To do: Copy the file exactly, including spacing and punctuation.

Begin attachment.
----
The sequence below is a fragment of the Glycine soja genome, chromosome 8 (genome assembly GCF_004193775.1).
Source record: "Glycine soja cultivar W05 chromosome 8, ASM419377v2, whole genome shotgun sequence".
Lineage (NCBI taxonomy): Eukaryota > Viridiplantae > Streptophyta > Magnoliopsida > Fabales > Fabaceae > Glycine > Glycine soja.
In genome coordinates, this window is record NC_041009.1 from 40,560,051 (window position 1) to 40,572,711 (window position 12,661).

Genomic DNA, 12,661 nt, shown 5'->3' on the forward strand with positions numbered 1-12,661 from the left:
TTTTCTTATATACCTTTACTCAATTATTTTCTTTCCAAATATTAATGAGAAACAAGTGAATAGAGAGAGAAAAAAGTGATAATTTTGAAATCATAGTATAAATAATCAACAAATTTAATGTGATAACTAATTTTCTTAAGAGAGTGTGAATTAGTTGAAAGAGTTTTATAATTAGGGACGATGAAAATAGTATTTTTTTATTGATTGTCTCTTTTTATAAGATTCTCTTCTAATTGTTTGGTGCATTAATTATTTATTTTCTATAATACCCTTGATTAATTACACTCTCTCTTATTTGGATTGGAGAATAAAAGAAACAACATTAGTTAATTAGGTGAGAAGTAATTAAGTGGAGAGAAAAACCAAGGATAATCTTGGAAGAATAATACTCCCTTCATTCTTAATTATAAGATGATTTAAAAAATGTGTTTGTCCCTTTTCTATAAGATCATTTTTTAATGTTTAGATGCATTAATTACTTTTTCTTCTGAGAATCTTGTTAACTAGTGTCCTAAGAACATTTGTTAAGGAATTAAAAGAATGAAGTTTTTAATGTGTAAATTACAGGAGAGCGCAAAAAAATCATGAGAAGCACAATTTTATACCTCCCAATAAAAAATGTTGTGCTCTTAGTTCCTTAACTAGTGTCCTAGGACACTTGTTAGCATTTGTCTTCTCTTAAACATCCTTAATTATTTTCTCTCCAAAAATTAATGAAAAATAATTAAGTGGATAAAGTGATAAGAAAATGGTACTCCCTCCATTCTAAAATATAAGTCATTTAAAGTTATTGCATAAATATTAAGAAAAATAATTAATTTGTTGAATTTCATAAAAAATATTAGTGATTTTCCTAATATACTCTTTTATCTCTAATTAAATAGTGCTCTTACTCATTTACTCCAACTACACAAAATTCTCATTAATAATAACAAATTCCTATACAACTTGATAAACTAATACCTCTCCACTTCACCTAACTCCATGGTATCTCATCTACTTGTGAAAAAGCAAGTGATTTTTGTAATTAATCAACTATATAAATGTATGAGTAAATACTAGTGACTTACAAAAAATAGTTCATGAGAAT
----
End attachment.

The sequence below is a fragment of the Glycine soja genome, chromosome 8 (genome assembly GCF_004193775.1).
Source record: "Glycine soja cultivar W05 chromosome 8, ASM419377v2, whole genome shotgun sequence".
Lineage (NCBI taxonomy): Eukaryota > Viridiplantae > Streptophyta > Magnoliopsida > Fabales > Fabaceae > Glycine > Glycine soja.
In genome coordinates, this window is record NC_041009.1 from 40,560,051 (window position 1) to 40,572,711 (window position 12,661).

Genomic DNA, 12,661 nt, shown 5'->3' on the forward strand with positions numbered 1-12,661 from the left:
TTTTCTTATATACCTTTACTCAATTATTTTCTTTCCAAATATTAATGAGAAACAAGTGAATAGAGAGAGAAAAAAGTGATAATTTTGAAATCATAGTATAAATAATCAACAAATTTAATGTGATAACTAATTTTCTTAAGAGAGTGTGAATTAGTTGAAAGAGTTTTATAATTAGGGACGATGAAAATAGTATTTTTTTATTGATTGTCTCTTTTTATAAGATTCTCTTCTAATTGTTTGGTGCATTAATTATTTATTTTCTATAATACCCTTGATTAATTACACTCTCTCTTATTTGGATTGGAGAATAAAAGAAACAACATTAGTTAATTAGGTGAGAAGTAATTAAGTGGAGAGAAAAACCAAGGATAATCTTGGAAGAATAATACTCCCTTCATTCTTAATTATAAGATGATTTAAAAAATGTGTTTGTCCCTTTTCTATAAGATCATTTTTTAATGTTTAGATGCATTAATTACTTTTTCTTCTGAGAATCTTGTTAACTAGTGTCCTAAGAACATTTGTTAAGGAATTAAAAGAATGAAGTTTTTAATGTGTAAATTACAGGAGAGCGCAAAAAAATCATGAGAAGCACAATTTTATACCTCCCAATAAAAAATGTTGTGCTCTTAGTTCCTTAACTAGTGTCCTAGGACACTTGTTAGCATTTGTCTTCTCTTAAACATCCTTAATTATTTTCTCTCCAAAAATTAATGAAAAATAATTAAGTGGATAAAGTGATAAGAAAATGGTACTCCCTCCATTCTAAAATATAAGTCATTTAAAGTTATTGCATAAATATTAAGAAAAATAATTAATTTGTTGAATTTCATAAAAAATATTAGTGATTTTCCTAATATACTCTTTTATCTCTAATTAAATAGTGCTCTTACTCATTTACTCCAACTACACAAAATTCTCATTAATAATAACAAATTCCTATACAACTTGATAAACTAATACCTCTCCACTTCACCTAACTCCATGGTATCTCATCTACTTGTGAAAAAGCAAGTGATTTTTGTAATTAATCAACTATATAAATGTATGAGTAAATACTAGTGACTTACAAAAAATAGTTCATGAGAAT